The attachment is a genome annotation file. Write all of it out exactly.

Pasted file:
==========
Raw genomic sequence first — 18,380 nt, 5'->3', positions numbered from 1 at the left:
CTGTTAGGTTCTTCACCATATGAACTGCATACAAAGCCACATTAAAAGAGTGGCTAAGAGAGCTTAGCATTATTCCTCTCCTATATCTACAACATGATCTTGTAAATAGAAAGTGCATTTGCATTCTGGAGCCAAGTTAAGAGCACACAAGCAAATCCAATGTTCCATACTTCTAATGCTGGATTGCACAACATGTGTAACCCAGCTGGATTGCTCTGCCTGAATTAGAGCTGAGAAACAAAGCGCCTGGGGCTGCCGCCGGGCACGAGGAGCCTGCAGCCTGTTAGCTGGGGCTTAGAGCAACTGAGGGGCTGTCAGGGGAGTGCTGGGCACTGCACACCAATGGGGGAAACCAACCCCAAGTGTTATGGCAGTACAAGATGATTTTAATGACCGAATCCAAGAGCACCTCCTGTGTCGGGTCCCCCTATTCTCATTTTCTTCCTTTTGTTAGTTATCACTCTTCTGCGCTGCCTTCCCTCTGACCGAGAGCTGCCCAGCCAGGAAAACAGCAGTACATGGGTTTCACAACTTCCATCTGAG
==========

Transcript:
Raw genomic sequence first — 18,380 nt, 5'->3', positions numbered from 1 at the left:
CTGTTAGGTTCTTCACCATATGAACTGCATACAAAGCCACATTAAAAGAGTGGCTAAGAGAGCTTAGCATTATTCCTCTCCTATATCTACAACATGATCTTGTAAATAGAAAGTGCATTTGCATTCTGGAGCCAAGTTAAGAGCACACAAGCAAATCCAATGTTCCATACTTCTAATGCTGGATTGCACAACATGTGTAACCCAGCTGGATTGCTCTGCCTGAATTAGAGCTGAGAAACAAAGCGCCTGGGGCTGCCGCCGGGCACGAGGAGCCTGCAGCCTGTTAGCTGGGGCTTAGAGCAACTGAGGGGCTGTCAGGGGAGTGCTGGGCACTGCACACCAATGGGGGAAACCAACCCCAAGTGTTATGGCAGTACAAGATGATTTTAATGACCGAATCCAAGAGCACCTCCTGTGTCGGGTCCCCCTATTCTCATTTTCTTCCTTTTGTTAGTTATCACTCTTCTGCGCTGCCTTCCCTCTGACCGAGAGCTGCCCAGCCAGGAAAACAGCAGTACATGGGTTTCACAACTTCCATCTGAG